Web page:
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The Versatility of Homemade Orgeat

Though perhaps most famous for its role in a classic Mai Tai, the almond-based syrup orgeat has been used, in one form or another, for centuries. In our September/October 2020 issue, we explore the history of the ingredient, from its origin as an alt-milk made from barley to its current role as essential cocktail ingredient. “The almond has protein and fat, and there are very few circumstances when you get those things in drinks,” says Jennifer Colliau, longtime Bay Area bartender and the creator of the Small Hand Foods line of syrups, an industry go-to. “It adds this great mouthfeel, this lush richness. It’s an essential ingredient because it’s not like others.”

But not all orgeat is created equal, with many store-bought versions containing only almond flavoring or extract and lacking the texture and body provided by the nuts themselves. Fortunately, orgeat is relatively easy to make at home, and many cocktail bars choose to make their own as well. A homemade orgeat offers the flexibility to tweak not only sweetness and texture, but to alter the flavor altogether by swapping in different nuts or seeds from pistachio to pumpkin, as well as other complementary flavors. “I love the idea that people are excited by the properties that nuts bring to drinks and how you can harness those,” says Colliau.

Pepita Orgeat

At Orchard City Kitchen, bar director Perry Hewitt regularly experiments with different nuts as seeds for their housemade orgeat, such as pepitas (pumpkin seeds). “This pepita orgeat is super unique in it’s nutty, toasty flavor and has a gorgeous smoky-green hue that sets it apart from other orgeats and can really light up a cocktail,” says Hewitt. “I specifically made this orgeat to pair with mezcal or other agave distillates.”

Step 1: Preheat the oven to 350 degrees F. Spread 1½ cups of raw, unsalted pepitas on a baking sheet and roast until lightly golden brown, about 10 minutes.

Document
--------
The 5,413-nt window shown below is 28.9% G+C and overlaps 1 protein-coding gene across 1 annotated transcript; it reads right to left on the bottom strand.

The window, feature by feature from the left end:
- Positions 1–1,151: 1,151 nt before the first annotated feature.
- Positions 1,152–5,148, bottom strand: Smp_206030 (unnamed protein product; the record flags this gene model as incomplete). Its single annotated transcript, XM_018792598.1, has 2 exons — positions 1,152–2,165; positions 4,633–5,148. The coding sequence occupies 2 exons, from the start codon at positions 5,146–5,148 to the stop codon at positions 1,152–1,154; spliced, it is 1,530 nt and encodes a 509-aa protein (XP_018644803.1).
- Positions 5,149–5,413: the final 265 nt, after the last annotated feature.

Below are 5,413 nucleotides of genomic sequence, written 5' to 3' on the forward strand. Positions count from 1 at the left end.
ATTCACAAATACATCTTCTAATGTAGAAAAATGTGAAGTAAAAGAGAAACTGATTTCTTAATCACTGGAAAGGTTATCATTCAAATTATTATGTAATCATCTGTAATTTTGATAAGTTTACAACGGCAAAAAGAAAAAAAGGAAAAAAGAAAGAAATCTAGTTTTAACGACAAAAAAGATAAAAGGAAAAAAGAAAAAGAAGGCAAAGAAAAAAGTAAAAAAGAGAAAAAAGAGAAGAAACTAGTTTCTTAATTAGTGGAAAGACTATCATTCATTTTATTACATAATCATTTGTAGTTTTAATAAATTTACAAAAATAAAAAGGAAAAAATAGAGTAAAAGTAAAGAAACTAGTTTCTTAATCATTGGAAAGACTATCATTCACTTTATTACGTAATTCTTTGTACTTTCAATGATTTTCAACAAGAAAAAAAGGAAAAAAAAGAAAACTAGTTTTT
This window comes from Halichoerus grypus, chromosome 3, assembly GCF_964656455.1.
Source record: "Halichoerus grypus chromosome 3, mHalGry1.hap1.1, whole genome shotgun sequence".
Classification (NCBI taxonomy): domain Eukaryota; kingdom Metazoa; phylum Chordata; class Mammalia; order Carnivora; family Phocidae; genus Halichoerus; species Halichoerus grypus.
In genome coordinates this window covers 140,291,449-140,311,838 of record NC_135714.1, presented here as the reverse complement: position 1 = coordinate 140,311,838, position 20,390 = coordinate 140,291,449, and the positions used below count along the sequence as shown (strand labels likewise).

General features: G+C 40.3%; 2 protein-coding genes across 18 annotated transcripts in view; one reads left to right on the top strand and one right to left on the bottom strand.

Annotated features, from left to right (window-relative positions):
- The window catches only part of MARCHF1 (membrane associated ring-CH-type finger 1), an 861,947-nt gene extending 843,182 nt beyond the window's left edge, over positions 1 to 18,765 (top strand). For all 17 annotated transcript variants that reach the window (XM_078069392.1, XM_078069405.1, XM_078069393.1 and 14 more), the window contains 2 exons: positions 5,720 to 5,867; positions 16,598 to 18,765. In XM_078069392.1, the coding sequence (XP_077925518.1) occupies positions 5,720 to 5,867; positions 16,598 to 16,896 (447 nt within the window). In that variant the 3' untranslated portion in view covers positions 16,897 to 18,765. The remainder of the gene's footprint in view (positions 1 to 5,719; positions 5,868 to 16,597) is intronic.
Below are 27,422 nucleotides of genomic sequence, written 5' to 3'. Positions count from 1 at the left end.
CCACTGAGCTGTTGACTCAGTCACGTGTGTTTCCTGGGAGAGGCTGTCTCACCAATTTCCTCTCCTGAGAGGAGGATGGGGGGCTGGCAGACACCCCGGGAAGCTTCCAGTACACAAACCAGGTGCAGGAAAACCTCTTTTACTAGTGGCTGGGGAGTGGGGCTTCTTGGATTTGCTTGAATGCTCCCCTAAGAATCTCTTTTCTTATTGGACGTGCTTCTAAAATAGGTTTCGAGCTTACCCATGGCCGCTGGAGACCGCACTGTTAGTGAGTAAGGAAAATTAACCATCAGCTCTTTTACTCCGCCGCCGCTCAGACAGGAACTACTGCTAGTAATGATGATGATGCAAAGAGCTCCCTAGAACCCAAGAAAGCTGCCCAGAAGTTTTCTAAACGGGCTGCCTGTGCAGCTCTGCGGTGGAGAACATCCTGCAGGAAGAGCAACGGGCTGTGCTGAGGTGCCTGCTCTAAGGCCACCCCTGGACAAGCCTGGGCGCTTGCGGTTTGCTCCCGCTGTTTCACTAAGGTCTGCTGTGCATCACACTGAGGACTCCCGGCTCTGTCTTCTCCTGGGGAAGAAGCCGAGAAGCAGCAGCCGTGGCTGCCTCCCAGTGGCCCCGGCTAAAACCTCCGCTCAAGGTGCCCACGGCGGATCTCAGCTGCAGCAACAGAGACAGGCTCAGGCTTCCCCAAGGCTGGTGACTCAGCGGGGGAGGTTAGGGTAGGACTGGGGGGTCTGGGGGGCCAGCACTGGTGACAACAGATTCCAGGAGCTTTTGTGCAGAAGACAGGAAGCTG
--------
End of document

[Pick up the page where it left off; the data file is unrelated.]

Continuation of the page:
Step 2: Combine the toasted seeds with 2¾ cups near-boiling water and 1 teaspoon of salt in a blender and blend thoroughly, about a minute or so, until uniformly smooth. Strain the mixture through a fine mesh strainer or strainer lined with cheesecloth. The result will be a salty pepita “milk.”

Step 3: Weigh the pepita milk while still hot, then add an equal weight of granulated sugar and mix to dissolve. 

Step 4: In a separate glass, mix ¾ teaspoon of xanthan gum* with 2 oz. of lukewarm water and whisk thoroughly to create a slurry. Add the mixture to the orgeat and blend again to incorporate. 

Step 5: Strain the finished orgeat one final time, then bottle for use. It will yield roughly 25 oz. and will keep in the refrigerator for about 1 month. 

*Xanthan gum is a common food additive used to stabilize and can be purchased online or at most grocery stores. This ingredient is optional, however, Hewitt recommends including it for a better overall texture. “The xanthan helps to keep the orgeat from separating and retains it’s silky smooth texture, which, in my opinion, is one of the main reasons to use an orgeat in the first place.”

Pick a Nut, Any Nut At UnderTow, a subterranean tiki bar in Phoenix, orgeat plays prominently across the tropically inflected menu, and the bar staff makes four to five gallons per week. Their standard recipe uses raw almonds for the base, which they buy blanched and slivered. The nuts are soaked in hot water, then puréed and strained, with sugar added to the resulting liquid while it’s still hot. “Our syrup is really rich in comparison to most on the market, and we like that because it gives a lot of texture,” says co-owner Jason Asher. “We’re not necessarily always looking to add almond flavor to a drink; a lot of the time it’s for the richness of the nut with the texture of a rich syrup.”